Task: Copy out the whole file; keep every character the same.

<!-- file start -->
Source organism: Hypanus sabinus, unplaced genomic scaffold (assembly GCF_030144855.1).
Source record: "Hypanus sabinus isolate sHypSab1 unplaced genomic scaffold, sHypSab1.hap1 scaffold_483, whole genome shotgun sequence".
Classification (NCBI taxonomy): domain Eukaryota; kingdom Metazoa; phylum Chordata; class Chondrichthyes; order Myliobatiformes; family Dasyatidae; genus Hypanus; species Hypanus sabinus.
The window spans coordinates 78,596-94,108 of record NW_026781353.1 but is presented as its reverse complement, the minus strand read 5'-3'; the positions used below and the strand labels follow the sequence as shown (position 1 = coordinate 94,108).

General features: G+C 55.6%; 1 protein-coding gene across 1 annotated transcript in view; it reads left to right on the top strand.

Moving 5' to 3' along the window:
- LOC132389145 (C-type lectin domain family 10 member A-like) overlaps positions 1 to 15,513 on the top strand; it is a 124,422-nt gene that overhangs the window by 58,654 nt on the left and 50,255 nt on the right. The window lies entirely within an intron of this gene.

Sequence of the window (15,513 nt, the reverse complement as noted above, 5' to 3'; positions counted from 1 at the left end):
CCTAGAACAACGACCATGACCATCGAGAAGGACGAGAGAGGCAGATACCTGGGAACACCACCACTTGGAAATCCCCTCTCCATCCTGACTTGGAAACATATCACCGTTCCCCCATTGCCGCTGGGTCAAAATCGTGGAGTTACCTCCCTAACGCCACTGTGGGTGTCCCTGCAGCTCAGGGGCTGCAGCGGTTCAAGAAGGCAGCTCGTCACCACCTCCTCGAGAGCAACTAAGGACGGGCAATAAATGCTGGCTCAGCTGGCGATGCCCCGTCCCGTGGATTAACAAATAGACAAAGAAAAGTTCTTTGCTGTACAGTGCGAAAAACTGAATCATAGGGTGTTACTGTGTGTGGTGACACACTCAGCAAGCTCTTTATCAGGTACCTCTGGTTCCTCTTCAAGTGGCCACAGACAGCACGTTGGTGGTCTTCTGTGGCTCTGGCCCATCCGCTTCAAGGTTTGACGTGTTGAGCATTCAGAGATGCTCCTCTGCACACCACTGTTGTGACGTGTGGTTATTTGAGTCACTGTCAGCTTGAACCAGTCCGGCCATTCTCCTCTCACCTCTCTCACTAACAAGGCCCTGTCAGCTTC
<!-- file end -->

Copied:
Source organism: Hypanus sabinus, unplaced genomic scaffold (assembly GCF_030144855.1).
Source record: "Hypanus sabinus isolate sHypSab1 unplaced genomic scaffold, sHypSab1.hap1 scaffold_483, whole genome shotgun sequence".
Classification (NCBI taxonomy): domain Eukaryota; kingdom Metazoa; phylum Chordata; class Chondrichthyes; order Myliobatiformes; family Dasyatidae; genus Hypanus; species Hypanus sabinus.
The window spans coordinates 78,596-94,108 of record NW_026781353.1 but is presented as its reverse complement, the minus strand read 5'-3'; the positions used below and the strand labels follow the sequence as shown (position 1 = coordinate 94,108).

General features: G+C 55.6%; 1 protein-coding gene across 1 annotated transcript in view; it reads left to right on the top strand.

Moving 5' to 3' along the window:
- LOC132389145 (C-type lectin domain family 10 member A-like) overlaps positions 1 to 15,513 on the top strand; it is a 124,422-nt gene that overhangs the window by 58,654 nt on the left and 50,255 nt on the right. The window lies entirely within an intron of this gene.

Sequence of the window (15,513 nt, the reverse complement as noted above, 5' to 3'; positions counted from 1 at the left end):
CCTAGAACAACGACCATGACCATCGAGAAGGACGAGAGAGGCAGATACCTGGGAACACCACCACTTGGAAATCCCCTCTCCATCCTGACTTGGAAACATATCACCGTTCCCCCATTGCCGCTGGGTCAAAATCGTGGAGTTACCTCCCTAACGCCACTGTGGGTGTCCCTGCAGCTCAGGGGCTGCAGCGGTTCAAGAAGGCAGCTCGTCACCACCTCCTCGAGAGCAACTAAGGACGGGCAATAAATGCTGGCTCAGCTGGCGATGCCCCGTCCCGTGGATTAACAAATAGACAAAGAAAAGTTCTTTGCTGTACAGTGCGAAAAACTGAATCATAGGGTGTTACTGTGTGTGGTGACACACTCAGCAAGCTCTTTATCAGGTACCTCTGGTTCCTCTTCAAGTGGCCACAGACAGCACGTTGGTGGTCTTCTGTGGCTCTGGCCCATCCGCTTCAAGGTTTGACGTGTTGAGCATTCAGAGATGCTCCTCTGCACACCACTGTTGTGACGTGTGGTTATTTGAGTCACTGTCAGCTTGAACCAGTCCGGCCATTCTCCTCTCACCTCTCTCACTAACAAGGCCCTGTCAGCTTC